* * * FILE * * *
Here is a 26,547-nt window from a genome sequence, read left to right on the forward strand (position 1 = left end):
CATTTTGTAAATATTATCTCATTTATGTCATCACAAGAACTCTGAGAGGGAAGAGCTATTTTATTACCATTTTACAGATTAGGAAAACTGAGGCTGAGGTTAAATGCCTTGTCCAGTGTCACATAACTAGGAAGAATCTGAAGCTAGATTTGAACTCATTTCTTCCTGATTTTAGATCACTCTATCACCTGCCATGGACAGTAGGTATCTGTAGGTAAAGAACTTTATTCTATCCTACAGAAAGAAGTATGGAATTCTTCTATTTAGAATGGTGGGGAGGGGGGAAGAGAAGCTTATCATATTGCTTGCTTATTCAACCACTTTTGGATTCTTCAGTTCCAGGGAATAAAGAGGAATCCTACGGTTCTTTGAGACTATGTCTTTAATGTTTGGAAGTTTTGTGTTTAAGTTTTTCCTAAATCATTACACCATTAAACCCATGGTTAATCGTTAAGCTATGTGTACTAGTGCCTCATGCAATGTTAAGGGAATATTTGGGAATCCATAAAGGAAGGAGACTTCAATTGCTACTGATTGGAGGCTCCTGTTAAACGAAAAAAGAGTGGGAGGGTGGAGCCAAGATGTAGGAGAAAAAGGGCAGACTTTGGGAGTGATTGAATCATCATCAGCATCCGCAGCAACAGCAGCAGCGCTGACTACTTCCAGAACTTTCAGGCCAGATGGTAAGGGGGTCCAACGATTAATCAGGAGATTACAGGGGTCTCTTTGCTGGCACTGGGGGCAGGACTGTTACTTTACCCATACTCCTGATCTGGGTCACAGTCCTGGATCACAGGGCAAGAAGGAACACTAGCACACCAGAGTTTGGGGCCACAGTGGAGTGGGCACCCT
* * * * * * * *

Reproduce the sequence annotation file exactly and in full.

Here is a 26,547-nt window from a genome sequence, read left to right on the forward strand (position 1 = left end):
CATTTTGTAAATATTATCTCATTTATGTCATCACAAGAACTCTGAGAGGGAAGAGCTATTTTATTACCATTTTACAGATTAGGAAAACTGAGGCTGAGGTTAAATGCCTTGTCCAGTGTCACATAACTAGGAAGAATCTGAAGCTAGATTTGAACTCATTTCTTCCTGATTTTAGATCACTCTATCACCTGCCATGGACAGTAGGTATCTGTAGGTAAAGAACTTTATTCTATCCTACAGAAAGAAGTATGGAATTCTTCTATTTAGAATGGTGGGGAGGGGGGAAGAGAAGCTTATCATATTGCTTGCTTATTCAACCACTTTTGGATTCTTCAGTTCCAGGGAATAAAGAGGAATCCTACGGTTCTTTGAGACTATGTCTTTAATGTTTGGAAGTTTTGTGTTTAAGTTTTTCCTAAATCATTACACCATTAAACCCATGGTTAATCGTTAAGCTATGTGTACTAGTGCCTCATGCAATGTTAAGGGAATATTTGGGAATCCATAAAGGAAGGAGACTTCAATTGCTACTGATTGGAGGCTCCTGTTAAACGAAAAAAGAGTGGGAGGGTGGAGCCAAGATGTAGGAGAAAAAGGGCAGACTTTGGGAGTGATTGAATCATCATCAGCATCCGCAGCAACAGCAGCAGCGCTGACTACTTCCAGAACTTTCAGGCCAGATGGTAAGGGGGTCCAACGATTAATCAGGAGATTACAGGGGTCTCTTTGCTGGCACTGGGGGCAGGACTGTTACTTTACCCATACTCCTGATCTGGGTCACAGTCCTGGATCACAGGGCAAGAAGGAACACTAGCACACCAGAGTTTGGGGCCACAGTGGAGTGGGCACCCT